Trajectories of depression and anxiety in Chinese high school freshmen: Associations with Internet addiction.

TitleTrajectories of depression and anxiety in Chinese high school freshmen: Associations with Internet addiction.
Publication TypeJournal Article
Year of Publication2021
AuthorsGao T, Qin Z, Hu Y, Fei J, Cao R, Liang L, Li C, Mei S, Meng X
JournalJ Affect Disord
Date Published2021 05 01
KeywordsAdolescent, Anxiety, Behavior, Addictive, China, Depression, Humans, Internet, Internet Addiction Disorder, Schools, Surveys and Questionnaires

BACKGROUND: Most previous studies focused on the associations of depression and anxiety with Internet addiction (IA) have used variable-centered approaches. This study aims to explore the distinct developmental trajectories of depression and anxiety, and their association with IA based on person-centered approaches.METHODS: A total of 437 Chinese high school freshmen at the baseline were followed across one year. Latent class growth analysis (LCGA) and growth mixture modeling (GMM) were used to identify the heterogeneity of individual trajectories of depression and anxiety.RESULTS: For depression, there were three distinct trajectories identified, namely, the escalating group (n=60, 13.7%), recovery group (n=31, 7.1%), and the low-stable group (n=346, 79.2%). For anxiety, the subgroups consisted of the escalating group (n=50, 11.4%), the recovery group (n=34, 7.8%), and the low-stable group (n=353, 80.8%). The probability of IA in the depression low-stable group was significantly smaller compared to those in either the recovery group (χ=10.794, P=0.001) or the escalating group (χ=19.314, P<0.001). The probability of IA in the anxiety low-stable group was found to be significantly smaller than that in the recovery group (χ=17.359, P<0.001) and the escalating group (χ=7.752, P=0.005).LIMITATIONS: The sample was limited to students from one specific high school and had a one-year follow-up.CONCLUSIONS: The findings of the study suggest the necessity of early prevention and intervention strategies for those students with depression and anxiety, which are at elevated risk of developing IA.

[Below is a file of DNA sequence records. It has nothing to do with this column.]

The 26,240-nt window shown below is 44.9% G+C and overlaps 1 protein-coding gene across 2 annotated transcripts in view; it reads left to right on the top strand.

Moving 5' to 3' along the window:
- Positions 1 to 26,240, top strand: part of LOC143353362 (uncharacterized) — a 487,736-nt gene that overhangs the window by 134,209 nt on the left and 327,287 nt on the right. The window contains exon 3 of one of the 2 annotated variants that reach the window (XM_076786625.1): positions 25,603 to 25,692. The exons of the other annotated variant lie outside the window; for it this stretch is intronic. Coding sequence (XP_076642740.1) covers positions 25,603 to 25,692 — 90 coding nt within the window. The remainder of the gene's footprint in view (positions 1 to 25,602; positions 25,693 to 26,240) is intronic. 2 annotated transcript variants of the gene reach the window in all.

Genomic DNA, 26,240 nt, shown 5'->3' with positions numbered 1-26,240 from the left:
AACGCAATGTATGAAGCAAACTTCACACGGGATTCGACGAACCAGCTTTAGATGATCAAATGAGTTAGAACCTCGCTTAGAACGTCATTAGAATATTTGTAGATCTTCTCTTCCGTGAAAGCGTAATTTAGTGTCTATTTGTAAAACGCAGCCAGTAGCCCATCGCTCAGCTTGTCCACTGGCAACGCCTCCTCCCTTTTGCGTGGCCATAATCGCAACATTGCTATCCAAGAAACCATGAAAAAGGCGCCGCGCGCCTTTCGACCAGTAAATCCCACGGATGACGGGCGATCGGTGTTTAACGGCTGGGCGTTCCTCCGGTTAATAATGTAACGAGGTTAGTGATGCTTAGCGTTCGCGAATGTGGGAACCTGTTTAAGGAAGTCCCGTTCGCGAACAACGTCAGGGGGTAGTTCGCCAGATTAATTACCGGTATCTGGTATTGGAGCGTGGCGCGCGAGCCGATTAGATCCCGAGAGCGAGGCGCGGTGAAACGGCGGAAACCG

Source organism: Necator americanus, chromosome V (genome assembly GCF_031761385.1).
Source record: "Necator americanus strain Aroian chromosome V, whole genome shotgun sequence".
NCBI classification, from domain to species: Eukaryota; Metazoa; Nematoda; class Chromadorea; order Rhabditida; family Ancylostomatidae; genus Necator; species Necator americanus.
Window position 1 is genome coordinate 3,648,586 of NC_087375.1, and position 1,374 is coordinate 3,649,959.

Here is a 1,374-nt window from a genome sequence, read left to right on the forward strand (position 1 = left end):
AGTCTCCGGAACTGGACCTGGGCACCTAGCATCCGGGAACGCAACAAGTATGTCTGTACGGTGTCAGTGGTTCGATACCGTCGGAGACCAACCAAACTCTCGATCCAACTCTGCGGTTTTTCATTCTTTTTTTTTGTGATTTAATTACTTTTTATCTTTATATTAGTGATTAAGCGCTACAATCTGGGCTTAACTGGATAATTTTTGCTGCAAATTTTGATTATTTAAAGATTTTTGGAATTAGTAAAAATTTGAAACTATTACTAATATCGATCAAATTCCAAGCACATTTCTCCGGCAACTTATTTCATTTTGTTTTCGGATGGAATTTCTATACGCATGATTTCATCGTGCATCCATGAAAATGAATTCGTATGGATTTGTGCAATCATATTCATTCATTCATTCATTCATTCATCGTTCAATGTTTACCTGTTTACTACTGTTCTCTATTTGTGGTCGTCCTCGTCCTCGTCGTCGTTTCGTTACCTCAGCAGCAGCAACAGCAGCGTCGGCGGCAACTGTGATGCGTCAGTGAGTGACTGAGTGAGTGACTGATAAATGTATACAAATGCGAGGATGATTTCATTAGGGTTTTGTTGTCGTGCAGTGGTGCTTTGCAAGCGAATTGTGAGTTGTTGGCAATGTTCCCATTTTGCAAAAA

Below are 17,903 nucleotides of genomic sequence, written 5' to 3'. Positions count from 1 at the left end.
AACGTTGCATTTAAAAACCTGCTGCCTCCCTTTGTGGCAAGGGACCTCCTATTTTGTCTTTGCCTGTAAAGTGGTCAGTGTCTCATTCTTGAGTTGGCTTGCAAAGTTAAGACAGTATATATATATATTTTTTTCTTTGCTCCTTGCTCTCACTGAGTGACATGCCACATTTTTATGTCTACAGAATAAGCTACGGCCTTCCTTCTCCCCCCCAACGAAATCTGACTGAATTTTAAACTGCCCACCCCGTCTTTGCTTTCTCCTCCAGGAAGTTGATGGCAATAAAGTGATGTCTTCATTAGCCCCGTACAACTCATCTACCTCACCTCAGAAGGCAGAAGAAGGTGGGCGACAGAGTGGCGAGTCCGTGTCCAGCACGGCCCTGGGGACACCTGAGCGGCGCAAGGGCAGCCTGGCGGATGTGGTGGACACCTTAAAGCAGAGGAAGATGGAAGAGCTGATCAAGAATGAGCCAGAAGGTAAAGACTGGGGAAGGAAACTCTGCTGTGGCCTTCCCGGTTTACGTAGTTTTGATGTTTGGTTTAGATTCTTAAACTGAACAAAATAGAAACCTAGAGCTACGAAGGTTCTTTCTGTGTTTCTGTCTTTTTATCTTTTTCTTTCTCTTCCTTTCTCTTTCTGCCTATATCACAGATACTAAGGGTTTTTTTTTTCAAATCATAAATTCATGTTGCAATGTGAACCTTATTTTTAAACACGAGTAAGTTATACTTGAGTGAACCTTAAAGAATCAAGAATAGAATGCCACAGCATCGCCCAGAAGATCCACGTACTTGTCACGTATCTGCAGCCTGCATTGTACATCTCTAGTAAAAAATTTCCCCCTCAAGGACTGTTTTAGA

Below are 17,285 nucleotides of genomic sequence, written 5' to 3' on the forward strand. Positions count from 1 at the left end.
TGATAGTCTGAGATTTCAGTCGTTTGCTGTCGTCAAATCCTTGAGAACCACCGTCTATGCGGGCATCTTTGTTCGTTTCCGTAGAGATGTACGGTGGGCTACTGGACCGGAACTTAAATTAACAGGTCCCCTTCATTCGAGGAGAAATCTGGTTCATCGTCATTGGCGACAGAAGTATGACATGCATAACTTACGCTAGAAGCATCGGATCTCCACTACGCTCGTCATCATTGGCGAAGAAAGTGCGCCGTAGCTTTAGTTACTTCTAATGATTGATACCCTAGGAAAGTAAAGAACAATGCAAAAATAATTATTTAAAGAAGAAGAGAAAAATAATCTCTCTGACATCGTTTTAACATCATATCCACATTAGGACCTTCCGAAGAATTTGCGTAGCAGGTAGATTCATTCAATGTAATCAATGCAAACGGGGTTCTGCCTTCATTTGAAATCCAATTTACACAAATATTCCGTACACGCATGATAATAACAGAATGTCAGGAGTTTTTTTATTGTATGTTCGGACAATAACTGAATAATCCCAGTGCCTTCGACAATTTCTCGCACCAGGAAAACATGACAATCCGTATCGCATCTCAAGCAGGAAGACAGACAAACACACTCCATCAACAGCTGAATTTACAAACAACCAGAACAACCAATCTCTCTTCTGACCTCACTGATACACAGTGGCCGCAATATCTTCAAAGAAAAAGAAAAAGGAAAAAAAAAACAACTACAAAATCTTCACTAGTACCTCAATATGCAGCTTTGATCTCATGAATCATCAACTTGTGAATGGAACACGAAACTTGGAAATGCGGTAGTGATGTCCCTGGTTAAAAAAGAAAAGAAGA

Alternate JournalJ Affect Disord
PubMed ID33730662